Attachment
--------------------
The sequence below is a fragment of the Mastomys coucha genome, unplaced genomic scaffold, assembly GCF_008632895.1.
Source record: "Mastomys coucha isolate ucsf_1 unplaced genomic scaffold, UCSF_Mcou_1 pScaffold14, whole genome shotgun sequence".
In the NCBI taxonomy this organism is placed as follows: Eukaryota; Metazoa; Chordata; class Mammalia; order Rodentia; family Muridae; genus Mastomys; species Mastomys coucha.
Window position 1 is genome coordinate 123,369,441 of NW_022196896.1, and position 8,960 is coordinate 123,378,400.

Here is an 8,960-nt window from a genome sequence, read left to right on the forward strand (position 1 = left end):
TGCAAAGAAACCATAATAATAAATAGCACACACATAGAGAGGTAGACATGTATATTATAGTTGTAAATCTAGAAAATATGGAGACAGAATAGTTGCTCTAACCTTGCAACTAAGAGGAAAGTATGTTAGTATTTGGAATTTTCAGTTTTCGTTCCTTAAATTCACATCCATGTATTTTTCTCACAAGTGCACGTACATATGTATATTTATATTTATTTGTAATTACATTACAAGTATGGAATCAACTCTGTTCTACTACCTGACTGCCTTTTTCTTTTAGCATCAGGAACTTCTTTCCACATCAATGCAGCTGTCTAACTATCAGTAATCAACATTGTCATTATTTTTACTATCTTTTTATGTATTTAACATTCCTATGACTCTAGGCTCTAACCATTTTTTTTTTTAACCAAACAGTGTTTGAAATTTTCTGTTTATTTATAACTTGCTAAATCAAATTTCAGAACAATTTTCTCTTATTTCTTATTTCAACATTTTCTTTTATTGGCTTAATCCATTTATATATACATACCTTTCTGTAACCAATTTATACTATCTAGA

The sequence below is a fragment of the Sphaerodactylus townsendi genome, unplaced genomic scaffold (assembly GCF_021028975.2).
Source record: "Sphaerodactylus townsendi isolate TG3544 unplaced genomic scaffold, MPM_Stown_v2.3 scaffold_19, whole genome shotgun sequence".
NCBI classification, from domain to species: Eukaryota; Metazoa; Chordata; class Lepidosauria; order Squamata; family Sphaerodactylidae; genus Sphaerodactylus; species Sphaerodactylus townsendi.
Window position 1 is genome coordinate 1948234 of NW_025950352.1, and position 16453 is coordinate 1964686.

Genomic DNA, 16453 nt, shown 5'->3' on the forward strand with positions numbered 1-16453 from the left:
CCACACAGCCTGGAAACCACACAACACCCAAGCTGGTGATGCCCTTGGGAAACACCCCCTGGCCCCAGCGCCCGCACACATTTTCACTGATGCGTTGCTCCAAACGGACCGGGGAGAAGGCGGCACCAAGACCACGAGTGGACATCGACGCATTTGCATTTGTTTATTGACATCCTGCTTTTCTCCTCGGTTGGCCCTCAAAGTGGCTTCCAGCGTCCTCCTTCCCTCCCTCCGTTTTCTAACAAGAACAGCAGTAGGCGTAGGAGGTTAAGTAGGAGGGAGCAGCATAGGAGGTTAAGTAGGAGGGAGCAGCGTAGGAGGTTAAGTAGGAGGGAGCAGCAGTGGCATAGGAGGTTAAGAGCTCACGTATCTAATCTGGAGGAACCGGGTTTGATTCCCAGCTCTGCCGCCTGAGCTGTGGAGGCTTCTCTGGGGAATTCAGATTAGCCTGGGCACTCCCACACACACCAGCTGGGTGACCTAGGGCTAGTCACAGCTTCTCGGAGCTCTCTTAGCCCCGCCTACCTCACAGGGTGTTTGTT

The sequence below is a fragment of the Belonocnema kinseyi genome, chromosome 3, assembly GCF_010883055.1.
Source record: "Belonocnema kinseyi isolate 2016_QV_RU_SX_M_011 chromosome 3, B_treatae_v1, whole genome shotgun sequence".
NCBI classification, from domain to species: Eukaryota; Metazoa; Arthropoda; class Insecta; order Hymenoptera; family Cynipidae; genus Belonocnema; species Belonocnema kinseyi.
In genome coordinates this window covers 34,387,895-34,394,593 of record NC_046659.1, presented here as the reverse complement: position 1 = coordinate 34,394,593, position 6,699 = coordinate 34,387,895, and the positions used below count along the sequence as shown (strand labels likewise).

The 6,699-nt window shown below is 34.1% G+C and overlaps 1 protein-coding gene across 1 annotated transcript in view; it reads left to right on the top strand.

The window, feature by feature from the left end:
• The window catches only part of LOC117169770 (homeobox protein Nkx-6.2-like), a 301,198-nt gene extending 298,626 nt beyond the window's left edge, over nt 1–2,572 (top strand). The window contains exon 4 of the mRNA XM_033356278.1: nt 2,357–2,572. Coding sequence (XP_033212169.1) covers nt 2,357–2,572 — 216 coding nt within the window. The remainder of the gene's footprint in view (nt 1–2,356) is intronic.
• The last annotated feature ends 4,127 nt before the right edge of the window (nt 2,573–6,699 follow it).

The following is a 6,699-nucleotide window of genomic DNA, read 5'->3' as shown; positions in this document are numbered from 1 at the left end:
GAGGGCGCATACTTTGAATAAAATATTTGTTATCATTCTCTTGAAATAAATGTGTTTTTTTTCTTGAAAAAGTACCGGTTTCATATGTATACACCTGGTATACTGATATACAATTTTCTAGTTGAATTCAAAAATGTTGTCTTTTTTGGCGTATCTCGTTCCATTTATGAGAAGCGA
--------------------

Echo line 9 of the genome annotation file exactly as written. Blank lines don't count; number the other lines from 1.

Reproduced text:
NCBI classification, from domain to species: Eukaryota; Metazoa; Chordata; class Lepidosauria; order Squamata; family Sphaerodactylidae; genus Sphaerodactylus; species Sphaerodactylus townsendi.